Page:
Day seven presented College Fjords and its various glaciers named after Ivy League schools. Yale and Harvard glaciers were the highlights of this viewing.
The next morning we landed at the tiny port of Whittier where we boarded buses for our passage through the 2.5 mile, one-way tunnel out of town. The tunnel was built during WWII for military purposes after Japan invaded the Aleutian Islands. We then made our way through Portage, Anchorage, Wasilla, and Willow. Our driver pointed out the recent fence built by Sarah Palin to prevent her new neighbor in Wasilla from viewing their home as he writes his book about her.
A two-hour stop in downtown Anchorage, Alaska’s largest city, was highlighted with a shopping excursion at the Saturday Market.
We arrived at Denali National Park Princess Lodge after several hours on the road and proceeded to our dinner theatre production. The musical production highlighted the history of Mt. McKinley’s exploration.
Sunday morning took us the short distance by bus to the train depot and a four-hour trip on the Alaskan Railroad to Talkeetna. The sides and top of the Princess Rail Cars were made of glass, giving panoramic views of mountains and wildlife.
We arrived at the quaint town of Talkeetna early afternoon and walked with other tourists down Main Street, admiring the crafts and plentiful flowers. We had still not seen a view of “The Great One” and seeing Mt. McKinley was on our short list. Asking a local, we were told to walk all the way down Main Street to the sandy beach of the convergence of three rivers (Susitna, Chulitna, and Talkeetna Rivers), and look west through the tree opening. We literally squealed upon seeing the many clouds that surrounded the mountain suddenly opening and allowing us to see its magnificence. At first we were looking too low as warned—it was REALLY high up there! We are now members of the 30 percent Club—only a third of people visiting Denali actually get to the see the mountain. It makes its own weather and is usually surrounded by clouds that obscure viewing. We must be living right!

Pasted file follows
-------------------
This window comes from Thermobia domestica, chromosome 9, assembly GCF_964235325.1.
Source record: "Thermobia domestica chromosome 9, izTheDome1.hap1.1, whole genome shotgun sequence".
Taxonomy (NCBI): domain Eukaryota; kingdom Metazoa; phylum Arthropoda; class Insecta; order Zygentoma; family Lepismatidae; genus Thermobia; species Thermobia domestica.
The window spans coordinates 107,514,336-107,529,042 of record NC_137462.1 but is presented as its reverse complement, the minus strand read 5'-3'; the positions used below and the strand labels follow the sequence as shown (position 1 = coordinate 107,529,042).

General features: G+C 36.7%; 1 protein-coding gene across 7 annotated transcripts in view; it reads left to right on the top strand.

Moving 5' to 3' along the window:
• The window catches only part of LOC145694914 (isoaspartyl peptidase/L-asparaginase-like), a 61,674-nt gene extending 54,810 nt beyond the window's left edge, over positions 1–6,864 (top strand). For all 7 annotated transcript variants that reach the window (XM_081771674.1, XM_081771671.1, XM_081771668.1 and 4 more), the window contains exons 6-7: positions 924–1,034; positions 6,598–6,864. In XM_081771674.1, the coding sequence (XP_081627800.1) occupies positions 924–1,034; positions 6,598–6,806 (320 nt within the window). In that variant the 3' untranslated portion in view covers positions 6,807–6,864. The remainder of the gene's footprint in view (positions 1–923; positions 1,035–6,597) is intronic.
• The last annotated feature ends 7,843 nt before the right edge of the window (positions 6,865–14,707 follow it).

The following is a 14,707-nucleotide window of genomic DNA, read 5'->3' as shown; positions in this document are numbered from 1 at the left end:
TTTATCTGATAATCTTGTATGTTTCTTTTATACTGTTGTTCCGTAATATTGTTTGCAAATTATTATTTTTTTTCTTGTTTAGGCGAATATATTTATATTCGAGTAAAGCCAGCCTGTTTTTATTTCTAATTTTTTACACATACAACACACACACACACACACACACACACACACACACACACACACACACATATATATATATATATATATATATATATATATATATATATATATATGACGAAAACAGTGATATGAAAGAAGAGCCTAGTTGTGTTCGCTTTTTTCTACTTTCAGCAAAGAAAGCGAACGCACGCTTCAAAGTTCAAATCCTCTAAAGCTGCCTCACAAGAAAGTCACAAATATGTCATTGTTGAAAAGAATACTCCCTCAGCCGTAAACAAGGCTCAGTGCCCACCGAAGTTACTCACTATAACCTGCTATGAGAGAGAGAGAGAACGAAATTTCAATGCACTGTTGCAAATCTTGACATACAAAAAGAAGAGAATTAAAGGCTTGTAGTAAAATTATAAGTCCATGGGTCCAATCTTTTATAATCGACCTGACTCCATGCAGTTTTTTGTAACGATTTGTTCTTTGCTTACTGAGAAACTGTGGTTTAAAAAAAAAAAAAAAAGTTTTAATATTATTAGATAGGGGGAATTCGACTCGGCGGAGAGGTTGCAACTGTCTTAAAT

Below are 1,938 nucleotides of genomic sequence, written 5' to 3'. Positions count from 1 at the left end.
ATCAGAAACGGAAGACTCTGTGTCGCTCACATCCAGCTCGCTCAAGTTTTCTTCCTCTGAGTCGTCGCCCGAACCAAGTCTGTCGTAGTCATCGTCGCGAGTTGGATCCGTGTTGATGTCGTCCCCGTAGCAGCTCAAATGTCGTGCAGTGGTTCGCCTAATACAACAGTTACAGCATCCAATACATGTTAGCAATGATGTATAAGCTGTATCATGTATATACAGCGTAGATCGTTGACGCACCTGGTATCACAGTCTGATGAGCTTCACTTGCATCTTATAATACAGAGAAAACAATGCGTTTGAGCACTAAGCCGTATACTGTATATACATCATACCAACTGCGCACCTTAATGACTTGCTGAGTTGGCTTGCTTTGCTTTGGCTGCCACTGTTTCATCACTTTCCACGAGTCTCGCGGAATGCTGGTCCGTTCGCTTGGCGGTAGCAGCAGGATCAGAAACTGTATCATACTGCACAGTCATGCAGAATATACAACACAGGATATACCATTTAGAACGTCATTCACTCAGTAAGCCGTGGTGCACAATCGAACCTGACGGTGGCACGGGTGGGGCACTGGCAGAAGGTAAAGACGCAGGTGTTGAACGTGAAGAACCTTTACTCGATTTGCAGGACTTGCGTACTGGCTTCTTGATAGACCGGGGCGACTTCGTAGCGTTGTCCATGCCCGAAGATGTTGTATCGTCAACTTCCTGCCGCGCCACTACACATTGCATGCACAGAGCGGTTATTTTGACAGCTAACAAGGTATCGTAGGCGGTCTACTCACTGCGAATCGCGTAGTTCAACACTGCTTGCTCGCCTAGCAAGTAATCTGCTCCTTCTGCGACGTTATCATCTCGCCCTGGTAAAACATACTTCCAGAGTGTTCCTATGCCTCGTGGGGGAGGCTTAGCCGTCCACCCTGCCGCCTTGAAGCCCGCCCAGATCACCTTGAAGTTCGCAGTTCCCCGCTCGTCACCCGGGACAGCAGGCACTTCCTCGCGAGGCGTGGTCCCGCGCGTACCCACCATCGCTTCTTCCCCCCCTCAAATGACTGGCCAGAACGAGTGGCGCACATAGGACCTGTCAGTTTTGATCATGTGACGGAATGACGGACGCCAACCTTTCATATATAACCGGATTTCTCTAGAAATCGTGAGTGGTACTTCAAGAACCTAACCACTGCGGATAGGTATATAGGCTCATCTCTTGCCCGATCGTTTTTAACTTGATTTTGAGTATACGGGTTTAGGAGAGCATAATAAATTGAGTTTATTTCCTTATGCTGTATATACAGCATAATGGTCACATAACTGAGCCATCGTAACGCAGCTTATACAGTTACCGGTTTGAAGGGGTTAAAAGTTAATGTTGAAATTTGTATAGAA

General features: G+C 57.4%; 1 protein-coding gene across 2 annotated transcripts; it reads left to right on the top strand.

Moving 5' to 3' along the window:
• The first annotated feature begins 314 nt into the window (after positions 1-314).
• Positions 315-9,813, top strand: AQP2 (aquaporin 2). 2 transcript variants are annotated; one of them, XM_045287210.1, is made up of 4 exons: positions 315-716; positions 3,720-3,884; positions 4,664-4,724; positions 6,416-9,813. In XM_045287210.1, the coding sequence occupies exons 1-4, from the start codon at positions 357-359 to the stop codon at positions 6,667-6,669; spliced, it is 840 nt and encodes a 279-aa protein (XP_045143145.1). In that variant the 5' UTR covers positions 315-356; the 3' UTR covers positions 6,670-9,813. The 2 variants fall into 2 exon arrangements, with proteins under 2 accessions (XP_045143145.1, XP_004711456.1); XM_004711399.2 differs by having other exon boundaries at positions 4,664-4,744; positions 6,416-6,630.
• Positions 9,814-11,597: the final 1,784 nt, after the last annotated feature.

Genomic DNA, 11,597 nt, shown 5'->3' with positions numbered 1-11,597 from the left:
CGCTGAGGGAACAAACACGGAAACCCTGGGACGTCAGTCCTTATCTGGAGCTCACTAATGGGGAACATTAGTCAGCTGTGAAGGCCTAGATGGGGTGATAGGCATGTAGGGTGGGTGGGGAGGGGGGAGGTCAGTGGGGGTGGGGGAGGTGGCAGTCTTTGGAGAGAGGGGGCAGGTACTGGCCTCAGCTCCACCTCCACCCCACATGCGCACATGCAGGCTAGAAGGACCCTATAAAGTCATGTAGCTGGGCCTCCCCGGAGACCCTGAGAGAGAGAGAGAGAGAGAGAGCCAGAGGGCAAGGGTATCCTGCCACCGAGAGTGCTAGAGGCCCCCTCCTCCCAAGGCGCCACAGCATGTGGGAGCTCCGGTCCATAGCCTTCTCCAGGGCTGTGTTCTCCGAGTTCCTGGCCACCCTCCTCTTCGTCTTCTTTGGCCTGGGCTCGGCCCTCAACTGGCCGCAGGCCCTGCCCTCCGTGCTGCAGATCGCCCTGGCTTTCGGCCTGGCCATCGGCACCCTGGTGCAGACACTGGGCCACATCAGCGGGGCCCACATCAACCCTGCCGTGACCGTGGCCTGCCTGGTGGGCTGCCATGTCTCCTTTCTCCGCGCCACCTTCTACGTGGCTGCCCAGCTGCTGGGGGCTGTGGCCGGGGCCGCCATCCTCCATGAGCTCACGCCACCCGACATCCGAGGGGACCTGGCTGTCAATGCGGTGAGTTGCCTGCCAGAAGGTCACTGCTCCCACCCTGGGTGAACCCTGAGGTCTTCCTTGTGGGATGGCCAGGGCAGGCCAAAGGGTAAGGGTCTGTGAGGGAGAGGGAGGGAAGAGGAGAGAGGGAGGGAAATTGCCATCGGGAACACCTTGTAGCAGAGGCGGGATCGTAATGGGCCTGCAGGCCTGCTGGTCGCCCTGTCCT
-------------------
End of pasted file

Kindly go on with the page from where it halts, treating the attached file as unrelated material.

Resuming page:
Our next two nights lodging was an hour’s drive by shuttle bus to the Mt. McKinley Princess Lodge—a secluded place 40 miles from McKinley on a hilltop allowing wonderful viewing of the prize. Our excursion here was a four-hour rafting trip the next morning down the Chilutna River. We caught glimpses of eagles and their nesting sites.
Our meals were taken at the lodge’s restaurant called 20320 Alaska Grill. Our first thought was, “it must be the zip code” but quickly we realized that it was named for the elevation of Mt. McKinley. That evening at 11:20, we were alerted that the mountain was viewing-friendly and we were rewarded with our final glorious view of McKinley. Yes, 11:20 p.m. It never truly got very dark the entire time we were in Alaska. Flying into Seattle on the way home was our first glimpse of darkness in two weeks.
All good things must come to an end. We got about two to three hours sleep on the “red-eye” coming home through Houston to Pensacola. I met a woman in Pensacola airport from Milton who teaches across the hall from my first cousin. Small world. Yes, it is a small world after all and Alaska is just a flight away. I hope to take that flight again one day. It’s on my bucket list … again.